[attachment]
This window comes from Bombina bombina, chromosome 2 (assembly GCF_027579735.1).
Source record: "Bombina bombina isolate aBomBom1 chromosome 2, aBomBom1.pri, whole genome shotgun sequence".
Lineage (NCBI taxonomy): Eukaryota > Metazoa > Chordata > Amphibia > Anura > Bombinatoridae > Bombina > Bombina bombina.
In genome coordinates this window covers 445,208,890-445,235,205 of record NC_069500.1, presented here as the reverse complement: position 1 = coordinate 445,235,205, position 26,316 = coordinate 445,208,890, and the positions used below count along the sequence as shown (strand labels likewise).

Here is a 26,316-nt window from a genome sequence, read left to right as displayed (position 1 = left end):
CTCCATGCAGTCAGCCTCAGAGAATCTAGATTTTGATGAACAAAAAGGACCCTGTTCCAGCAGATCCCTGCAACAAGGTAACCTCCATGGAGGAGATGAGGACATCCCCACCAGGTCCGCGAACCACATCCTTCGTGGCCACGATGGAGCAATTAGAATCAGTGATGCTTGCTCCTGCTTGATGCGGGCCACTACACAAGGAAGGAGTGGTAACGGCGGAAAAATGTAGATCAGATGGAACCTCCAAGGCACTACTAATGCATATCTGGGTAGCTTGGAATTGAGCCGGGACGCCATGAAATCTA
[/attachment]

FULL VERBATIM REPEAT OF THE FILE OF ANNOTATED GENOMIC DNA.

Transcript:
This window comes from Bombina bombina, chromosome 2 (assembly GCF_027579735.1).
Source record: "Bombina bombina isolate aBomBom1 chromosome 2, aBomBom1.pri, whole genome shotgun sequence".
Lineage (NCBI taxonomy): Eukaryota > Metazoa > Chordata > Amphibia > Anura > Bombinatoridae > Bombina > Bombina bombina.
In genome coordinates this window covers 445,208,890-445,235,205 of record NC_069500.1, presented here as the reverse complement: position 1 = coordinate 445,235,205, position 26,316 = coordinate 445,208,890, and the positions used below count along the sequence as shown (strand labels likewise).

Here is a 26,316-nt window from a genome sequence, read left to right as displayed (position 1 = left end):
CTCCATGCAGTCAGCCTCAGAGAATCTAGATTTTGATGAACAAAAAGGACCCTGTTCCAGCAGATCCCTGCAACAAGGTAACCTCCATGGAGGAGATGAGGACATCCCCACCAGGTCCGCGAACCACATCCTTCGTGGCCACGATGGAGCAATTAGAATCAGTGATGCTTGCTCCTGCTTGATGCGGGCCACTACACAAGGAAGGAGTGGTAACGGCGGAAAAATGTAGATCAGATGGAACCTCCAAGGCACTACTAATGCATATCTGGGTAGCTTGGAATTGAGCCGGGACGCCATGAAATCTA